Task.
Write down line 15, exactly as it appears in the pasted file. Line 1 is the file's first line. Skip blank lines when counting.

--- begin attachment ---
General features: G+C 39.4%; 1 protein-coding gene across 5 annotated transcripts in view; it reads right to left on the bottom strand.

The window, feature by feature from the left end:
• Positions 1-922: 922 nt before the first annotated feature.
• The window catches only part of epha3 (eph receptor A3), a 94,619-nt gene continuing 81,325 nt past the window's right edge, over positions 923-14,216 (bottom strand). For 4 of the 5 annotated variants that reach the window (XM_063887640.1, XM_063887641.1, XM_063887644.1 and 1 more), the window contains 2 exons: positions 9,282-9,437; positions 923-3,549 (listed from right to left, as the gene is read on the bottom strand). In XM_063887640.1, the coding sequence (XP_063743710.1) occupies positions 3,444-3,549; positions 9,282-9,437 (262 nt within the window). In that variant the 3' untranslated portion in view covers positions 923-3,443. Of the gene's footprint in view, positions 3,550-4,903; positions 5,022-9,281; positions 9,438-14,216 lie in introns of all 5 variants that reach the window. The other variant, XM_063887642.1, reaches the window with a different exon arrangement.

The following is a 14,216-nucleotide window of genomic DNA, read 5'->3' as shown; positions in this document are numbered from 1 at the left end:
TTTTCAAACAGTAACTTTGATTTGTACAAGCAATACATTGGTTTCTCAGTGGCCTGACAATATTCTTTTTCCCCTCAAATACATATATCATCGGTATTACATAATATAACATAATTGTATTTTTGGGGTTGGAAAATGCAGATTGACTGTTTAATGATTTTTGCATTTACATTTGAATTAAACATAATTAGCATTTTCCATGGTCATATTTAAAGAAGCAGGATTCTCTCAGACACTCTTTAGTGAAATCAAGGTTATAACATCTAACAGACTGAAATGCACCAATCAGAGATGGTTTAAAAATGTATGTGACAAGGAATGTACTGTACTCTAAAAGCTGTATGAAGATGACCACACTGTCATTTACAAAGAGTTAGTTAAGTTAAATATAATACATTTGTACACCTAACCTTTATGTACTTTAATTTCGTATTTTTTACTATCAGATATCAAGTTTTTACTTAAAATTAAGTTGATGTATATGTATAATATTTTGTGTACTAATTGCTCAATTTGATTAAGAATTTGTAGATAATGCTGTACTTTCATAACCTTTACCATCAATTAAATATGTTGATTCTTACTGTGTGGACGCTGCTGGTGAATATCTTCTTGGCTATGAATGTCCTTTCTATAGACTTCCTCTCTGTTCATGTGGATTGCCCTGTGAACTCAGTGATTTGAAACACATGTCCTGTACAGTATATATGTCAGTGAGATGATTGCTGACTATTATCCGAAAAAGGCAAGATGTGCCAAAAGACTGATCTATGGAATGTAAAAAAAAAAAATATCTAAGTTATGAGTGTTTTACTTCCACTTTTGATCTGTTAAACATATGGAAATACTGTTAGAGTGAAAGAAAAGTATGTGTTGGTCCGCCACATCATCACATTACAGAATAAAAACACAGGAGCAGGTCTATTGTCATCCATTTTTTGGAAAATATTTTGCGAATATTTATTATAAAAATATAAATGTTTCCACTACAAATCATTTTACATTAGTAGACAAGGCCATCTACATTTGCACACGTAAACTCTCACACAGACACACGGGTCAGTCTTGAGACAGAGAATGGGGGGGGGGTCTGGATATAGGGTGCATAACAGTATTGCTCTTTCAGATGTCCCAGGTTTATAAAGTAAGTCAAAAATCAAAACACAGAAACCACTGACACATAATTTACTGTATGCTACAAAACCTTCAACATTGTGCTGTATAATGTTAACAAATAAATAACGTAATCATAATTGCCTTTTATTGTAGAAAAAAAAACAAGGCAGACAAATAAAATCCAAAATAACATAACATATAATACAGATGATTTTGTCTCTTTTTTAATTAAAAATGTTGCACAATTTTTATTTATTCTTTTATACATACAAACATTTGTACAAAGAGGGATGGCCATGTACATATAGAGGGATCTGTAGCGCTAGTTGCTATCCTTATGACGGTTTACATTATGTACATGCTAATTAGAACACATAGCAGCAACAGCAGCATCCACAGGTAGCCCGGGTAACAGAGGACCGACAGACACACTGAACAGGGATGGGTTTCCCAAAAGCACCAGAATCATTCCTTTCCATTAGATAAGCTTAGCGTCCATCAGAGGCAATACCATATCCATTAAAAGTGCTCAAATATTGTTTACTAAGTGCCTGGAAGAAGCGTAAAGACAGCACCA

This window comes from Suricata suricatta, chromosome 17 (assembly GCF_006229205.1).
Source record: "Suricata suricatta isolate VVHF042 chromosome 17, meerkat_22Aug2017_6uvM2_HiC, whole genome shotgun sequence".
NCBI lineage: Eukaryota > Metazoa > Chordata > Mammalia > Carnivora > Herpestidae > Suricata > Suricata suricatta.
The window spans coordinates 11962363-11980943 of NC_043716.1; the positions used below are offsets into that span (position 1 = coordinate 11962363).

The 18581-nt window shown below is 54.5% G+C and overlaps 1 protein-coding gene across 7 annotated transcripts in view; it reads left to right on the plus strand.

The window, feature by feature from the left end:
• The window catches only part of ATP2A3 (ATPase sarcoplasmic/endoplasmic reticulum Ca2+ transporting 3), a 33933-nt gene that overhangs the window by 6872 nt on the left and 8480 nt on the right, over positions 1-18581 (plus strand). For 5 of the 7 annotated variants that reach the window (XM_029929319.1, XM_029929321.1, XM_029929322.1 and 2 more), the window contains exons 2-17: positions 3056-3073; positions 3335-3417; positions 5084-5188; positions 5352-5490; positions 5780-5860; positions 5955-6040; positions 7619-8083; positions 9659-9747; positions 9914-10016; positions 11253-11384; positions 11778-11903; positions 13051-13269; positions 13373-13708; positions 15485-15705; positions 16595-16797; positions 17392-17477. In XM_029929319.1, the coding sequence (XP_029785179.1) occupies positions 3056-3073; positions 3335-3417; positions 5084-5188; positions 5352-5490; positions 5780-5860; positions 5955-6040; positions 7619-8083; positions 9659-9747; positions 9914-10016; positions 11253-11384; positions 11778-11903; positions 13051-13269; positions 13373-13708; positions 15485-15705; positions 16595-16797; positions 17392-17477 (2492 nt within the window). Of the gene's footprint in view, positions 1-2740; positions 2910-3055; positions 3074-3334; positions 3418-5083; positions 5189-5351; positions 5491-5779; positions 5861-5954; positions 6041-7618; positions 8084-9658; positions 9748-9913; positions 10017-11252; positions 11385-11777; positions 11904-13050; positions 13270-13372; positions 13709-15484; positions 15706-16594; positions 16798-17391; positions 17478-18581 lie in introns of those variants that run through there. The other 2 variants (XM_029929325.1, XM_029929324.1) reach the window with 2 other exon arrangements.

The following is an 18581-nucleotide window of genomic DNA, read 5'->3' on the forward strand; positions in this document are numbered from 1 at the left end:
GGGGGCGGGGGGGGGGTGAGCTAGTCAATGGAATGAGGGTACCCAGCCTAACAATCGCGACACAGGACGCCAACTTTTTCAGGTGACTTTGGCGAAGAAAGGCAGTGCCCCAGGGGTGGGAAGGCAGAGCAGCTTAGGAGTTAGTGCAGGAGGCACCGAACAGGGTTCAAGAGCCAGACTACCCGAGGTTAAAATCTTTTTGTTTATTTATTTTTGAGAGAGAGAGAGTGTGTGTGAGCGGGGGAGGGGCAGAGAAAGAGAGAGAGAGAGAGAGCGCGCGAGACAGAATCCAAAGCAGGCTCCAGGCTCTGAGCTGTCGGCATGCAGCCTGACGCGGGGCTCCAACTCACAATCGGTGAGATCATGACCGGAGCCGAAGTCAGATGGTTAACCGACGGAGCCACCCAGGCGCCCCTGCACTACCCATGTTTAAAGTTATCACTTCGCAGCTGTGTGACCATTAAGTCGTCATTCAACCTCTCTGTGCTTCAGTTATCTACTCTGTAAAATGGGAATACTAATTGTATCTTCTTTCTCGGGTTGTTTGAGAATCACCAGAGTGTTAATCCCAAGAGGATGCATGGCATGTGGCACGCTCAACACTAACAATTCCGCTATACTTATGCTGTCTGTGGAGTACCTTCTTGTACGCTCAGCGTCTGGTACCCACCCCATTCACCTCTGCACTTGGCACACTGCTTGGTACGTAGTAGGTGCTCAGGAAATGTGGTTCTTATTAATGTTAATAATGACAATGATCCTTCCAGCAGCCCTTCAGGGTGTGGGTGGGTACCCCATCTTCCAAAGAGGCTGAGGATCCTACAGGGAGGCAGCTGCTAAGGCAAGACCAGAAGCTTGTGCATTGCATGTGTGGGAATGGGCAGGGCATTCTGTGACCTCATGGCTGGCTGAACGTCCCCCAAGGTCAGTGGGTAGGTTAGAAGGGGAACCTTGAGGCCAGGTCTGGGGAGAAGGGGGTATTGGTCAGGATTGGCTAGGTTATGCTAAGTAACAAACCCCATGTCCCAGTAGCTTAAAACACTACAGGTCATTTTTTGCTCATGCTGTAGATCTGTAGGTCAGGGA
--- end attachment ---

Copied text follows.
GGGGGCGGGGGGGGGGTGAGCTAGTCAATGGAATGAGGGTACCCAGCCTAACAATCGCGACACAGGACGCCAACTTTTTCAGGTGACTTTGGCGAAGAAAGGCAGTGCCCCAGGGGTGGGAAGGCAGAGCAGCTTAGGAGTTAGTGCAGGAGGCACCGAACAGGGTTCAAGAGCCAGACTACCCGAGGTTAAAATCTTTTTGTTTATTTATTTTTGAGAGAGAGAGAGTGTGTGTGAGCGGGGGAGGGGCAGAGAAAGAGAGAGAGAGAGAGAGCGCGCGAGACAGAATCCAAAGCAGGCTCCAGGCTCTGAGCTGTCGGCATGCAGCCTGACGCGGGGCTCCAACTCACAATCGGTGAGATCATGACCGGAGCCGAAGTCAGATGGTTAACCGACGGAGCCACCCAGGCGCCCCTGCACTACCCATGTTTAAAGTTATCACTTCGCAGCTGTGTGACCATTAAGTCGTCATTCAACCTCTCTGTGCTTCAGTTATCTACTCTGTAAAATGGGAATACTAATTGTATCTTCTTTCTCGGGTTGTTTGAGAATCACCAGAGTGTTAATCCCAAGAGGATGCATGGCATGTGGCACGCTCAACACTAACAATTCCGCTATACTTATGCTGTCTGTGGAGTACCTTCTTGTACGCTCAGCGTCTGGTACCCACCCCATTCACCTCTGCACTTGGCACACTGCTTGGTACGTAGTAGGTGCTCAGGAAATGTGGTTCTTATTAATGTTAATAATGACAATGATCCTTCCAGCAGCCCTTCAGGGTGTGGGTGGGTACCCCATCTTCCAAAGAGGCTGAGGATCCTACAGGGAGGCAGCTGCTAAGGCAAGACCAGAAGCTTGTGCATTGCATGTGTGGGAATGGGCAGGGCATTCTGTGACCTCATGGCTGGCTGAACGTCCCCCAAGGTCAGTGGGTAGGTTAGAAGGGGAACCTTGAGGCCAGGTCTGGGGAGAAGGGGGTATTGGTCAGGATTGGCTAGGTTATGCTAAGTAACAAACCCCATGTCCCAGTAGCTTAAAACACTACAGGTCATTTTTTGCTCATGCTGTAGATCTGTAGGTCAGGGA